Major BASW survey reveals child protection risks of current system
Seven in ten social workers say they have experienced situations where they have been unable to protect a child because of the constraints of the job they do, according to the findings of a major BASW survey of the profession.
The survey of 1,373 social workers, carried out in conjunction with ITV’s Daybreak breakfast programme, found that 95% of respondents believe they spend too much time on paperwork and not enough with children and families. The result reaffirms the basis of the government’s decision to ask EIleen Munro to investigate ways of reducing bureaucracy within children’s social work and prompted BASW to emphasise the need to spare social work from cuts.
The online BASW survey, carried out during September, also highlighted serious concerns among professionals about the impact of possible spending cuts, with 94% of the view that this will impact negatively on child protection services.
The pressures of child protection work are evident in the 68% of respondents who said the work has caused them ‘emotional or mental instability’, with 45% of these admitting to having taken time off work as a result.
The survey’s publication coincides with the emergence of Professor Munro’s first report, in which the academic makes a range of initial observations about the excessive guidance and bureaucracy professionals have to endure. However, social workers are not yet confident her work will secure positive results, with just 46% suggesting it would improve child protection.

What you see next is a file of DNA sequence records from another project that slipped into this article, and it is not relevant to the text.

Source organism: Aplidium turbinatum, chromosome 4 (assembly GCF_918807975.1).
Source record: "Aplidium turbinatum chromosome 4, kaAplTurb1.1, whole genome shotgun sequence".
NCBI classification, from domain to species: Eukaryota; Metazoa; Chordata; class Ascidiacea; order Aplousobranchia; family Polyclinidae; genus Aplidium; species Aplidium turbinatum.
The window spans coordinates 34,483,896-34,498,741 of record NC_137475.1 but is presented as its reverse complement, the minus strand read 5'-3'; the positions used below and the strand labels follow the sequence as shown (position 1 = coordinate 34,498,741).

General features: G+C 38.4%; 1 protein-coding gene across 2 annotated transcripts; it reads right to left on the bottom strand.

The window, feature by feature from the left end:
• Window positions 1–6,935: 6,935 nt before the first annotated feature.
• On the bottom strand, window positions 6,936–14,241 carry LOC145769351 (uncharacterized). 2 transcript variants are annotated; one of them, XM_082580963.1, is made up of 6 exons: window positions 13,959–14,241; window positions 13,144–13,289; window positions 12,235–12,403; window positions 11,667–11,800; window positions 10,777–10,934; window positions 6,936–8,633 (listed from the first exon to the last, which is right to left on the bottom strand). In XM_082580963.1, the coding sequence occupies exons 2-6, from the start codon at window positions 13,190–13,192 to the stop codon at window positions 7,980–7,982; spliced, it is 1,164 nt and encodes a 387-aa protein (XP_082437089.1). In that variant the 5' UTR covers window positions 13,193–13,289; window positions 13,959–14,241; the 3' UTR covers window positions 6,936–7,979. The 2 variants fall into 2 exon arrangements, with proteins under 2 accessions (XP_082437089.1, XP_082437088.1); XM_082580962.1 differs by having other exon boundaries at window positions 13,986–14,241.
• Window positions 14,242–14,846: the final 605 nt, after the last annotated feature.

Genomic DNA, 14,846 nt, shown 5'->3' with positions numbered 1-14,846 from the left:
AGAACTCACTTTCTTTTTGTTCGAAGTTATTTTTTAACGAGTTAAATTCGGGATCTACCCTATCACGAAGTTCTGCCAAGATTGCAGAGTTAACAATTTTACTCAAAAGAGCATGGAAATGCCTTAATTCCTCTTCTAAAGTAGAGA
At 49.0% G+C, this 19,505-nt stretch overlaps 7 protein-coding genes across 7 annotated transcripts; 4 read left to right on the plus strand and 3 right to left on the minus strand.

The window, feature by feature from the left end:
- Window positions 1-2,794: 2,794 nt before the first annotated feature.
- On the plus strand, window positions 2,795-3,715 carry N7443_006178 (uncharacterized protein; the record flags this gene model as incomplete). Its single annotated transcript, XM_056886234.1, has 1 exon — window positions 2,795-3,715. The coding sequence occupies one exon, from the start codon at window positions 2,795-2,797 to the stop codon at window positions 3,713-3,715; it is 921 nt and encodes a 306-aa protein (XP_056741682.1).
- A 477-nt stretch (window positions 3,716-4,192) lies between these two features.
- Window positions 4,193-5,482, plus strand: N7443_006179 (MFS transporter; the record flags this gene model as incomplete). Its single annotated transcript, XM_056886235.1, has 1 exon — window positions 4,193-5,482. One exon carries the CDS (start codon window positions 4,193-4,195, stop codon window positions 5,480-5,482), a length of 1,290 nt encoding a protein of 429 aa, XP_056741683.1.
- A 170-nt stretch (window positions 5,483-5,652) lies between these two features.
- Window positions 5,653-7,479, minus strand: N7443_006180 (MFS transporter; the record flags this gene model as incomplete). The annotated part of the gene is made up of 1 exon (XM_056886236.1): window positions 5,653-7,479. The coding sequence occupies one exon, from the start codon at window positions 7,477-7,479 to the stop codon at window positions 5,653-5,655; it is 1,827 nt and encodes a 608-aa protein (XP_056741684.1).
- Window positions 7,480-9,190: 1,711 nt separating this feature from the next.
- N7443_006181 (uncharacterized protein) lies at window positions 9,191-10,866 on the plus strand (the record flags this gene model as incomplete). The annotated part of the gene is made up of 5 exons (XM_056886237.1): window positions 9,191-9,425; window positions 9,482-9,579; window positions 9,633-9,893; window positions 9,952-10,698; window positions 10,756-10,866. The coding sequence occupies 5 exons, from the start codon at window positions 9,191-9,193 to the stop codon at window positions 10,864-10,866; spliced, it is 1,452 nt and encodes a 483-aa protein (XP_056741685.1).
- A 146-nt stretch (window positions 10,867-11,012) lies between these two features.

Responding to the findings BASW said it was not surprising that social workers are not yet ready to believe solutions are at hand, pointing to previous failed initiatives and the threat of cuts dominating the public sector landscape.
In a statement the Association added: ‘These survey findings offer a stark illustration of the realities of professional life for social workers throughout the UK. High caseloads, low morale, poor recruitment and retention levels, a damaging and often unfair media depiction and weak or non existent training and supervision.
‘For the sake of the vulnerable people who rely on often extraordinary social work services, including children at risk of serious harm, there must be a massive, sustained political effort to renew the profession. This needs to start with a commitment from the Treasury and from local government not to cut funding for social work services.
‘Social work missed out when health and education received significant investment from the previous government, with clear and damaging consequences, and so cannot now be expected to cope with funding cuts. Instead it needs a clear and continued commitment from policymakers to work towards a stronger profession.’